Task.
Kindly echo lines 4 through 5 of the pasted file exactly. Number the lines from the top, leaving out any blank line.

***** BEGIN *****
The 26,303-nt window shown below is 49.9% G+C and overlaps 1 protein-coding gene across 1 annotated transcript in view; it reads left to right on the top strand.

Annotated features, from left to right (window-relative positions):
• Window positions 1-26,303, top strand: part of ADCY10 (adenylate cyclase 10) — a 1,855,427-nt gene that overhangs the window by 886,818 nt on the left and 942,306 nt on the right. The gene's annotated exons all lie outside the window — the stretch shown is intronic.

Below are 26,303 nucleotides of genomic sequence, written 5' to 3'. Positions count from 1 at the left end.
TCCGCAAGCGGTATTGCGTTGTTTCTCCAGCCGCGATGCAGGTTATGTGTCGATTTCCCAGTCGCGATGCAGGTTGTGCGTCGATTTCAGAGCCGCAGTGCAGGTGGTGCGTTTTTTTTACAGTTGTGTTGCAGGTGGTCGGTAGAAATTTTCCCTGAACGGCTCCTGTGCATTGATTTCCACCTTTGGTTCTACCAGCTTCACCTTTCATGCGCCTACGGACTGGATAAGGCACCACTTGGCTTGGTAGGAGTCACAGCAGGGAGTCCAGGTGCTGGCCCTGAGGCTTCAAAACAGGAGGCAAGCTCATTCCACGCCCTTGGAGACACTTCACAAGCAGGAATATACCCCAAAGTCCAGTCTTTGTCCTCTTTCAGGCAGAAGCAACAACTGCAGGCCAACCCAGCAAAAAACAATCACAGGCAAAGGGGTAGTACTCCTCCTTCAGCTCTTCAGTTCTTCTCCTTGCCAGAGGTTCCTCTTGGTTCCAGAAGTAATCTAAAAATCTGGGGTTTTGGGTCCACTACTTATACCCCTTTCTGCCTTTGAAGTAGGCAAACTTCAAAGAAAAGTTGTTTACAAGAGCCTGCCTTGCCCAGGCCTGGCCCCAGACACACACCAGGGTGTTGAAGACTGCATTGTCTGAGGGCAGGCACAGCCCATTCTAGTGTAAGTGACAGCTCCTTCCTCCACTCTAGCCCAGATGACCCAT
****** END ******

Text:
Below are 26,303 nucleotides of genomic sequence, written 5' to 3'. Positions count from 1 at the left end.
TCCGCAAGCGGTATTGCGTTGTTTCTCCAGCCGCGATGCAGGTTATGTGTCGATTTCCCAGTCGCGATGCAGGTTGTGCGTCGATTTCAGAGCCGCAGTGCAGGTGGTGCGTTTTTTTTACAGTTGTGTTGCAGGTGGTCGGTAGAAATTTTCCCTGAACGGCTCCTGTGCATTGATTTCCACCTTTGGTTCTACCAGCTTCACCTTTCATGCGCCTACGGACTGGATAAGGCACCACTTGGCTTGGTAGGAGTCACAGCAGGGAGTCCAGGTGCTGGCCCTGAGGCTTCAAAACAGGAGGCAAGCTCATTCCACGCCCTTGGAGACACTTCACAAGCAGGAATATACCCCAAAGTCCAGTCTTTGTCCTCTTTCAGGCAGAAGCAACAACTGCAGGCCAACCCAGCAAAAAACAATCACAGGCAAAGGGGTAGTACTCCTCCTTCAGCTCTTCAGTTCTTCTCCTTGCCAGAGGTTCCTCTTGGTTCCAGAAGTAATCTAAAAATCTGGGGTTTTGGGTCCACTACTTATACCCCTTTCTGCCTTTGAAGTAGGCAAACTTCAAAGAAAAGTTGTTTACAAGAGCCTGCCTTGCCCAGGCCTGGCCCCAGACACACACCAGGGTGTTGAAGACTGCATTGTCTGAGGGCAGGCACAGCCCATTCTAGTGTAAGTGACAGCTCCTTCCTCCACTCTAGCCCAGATGACCCAT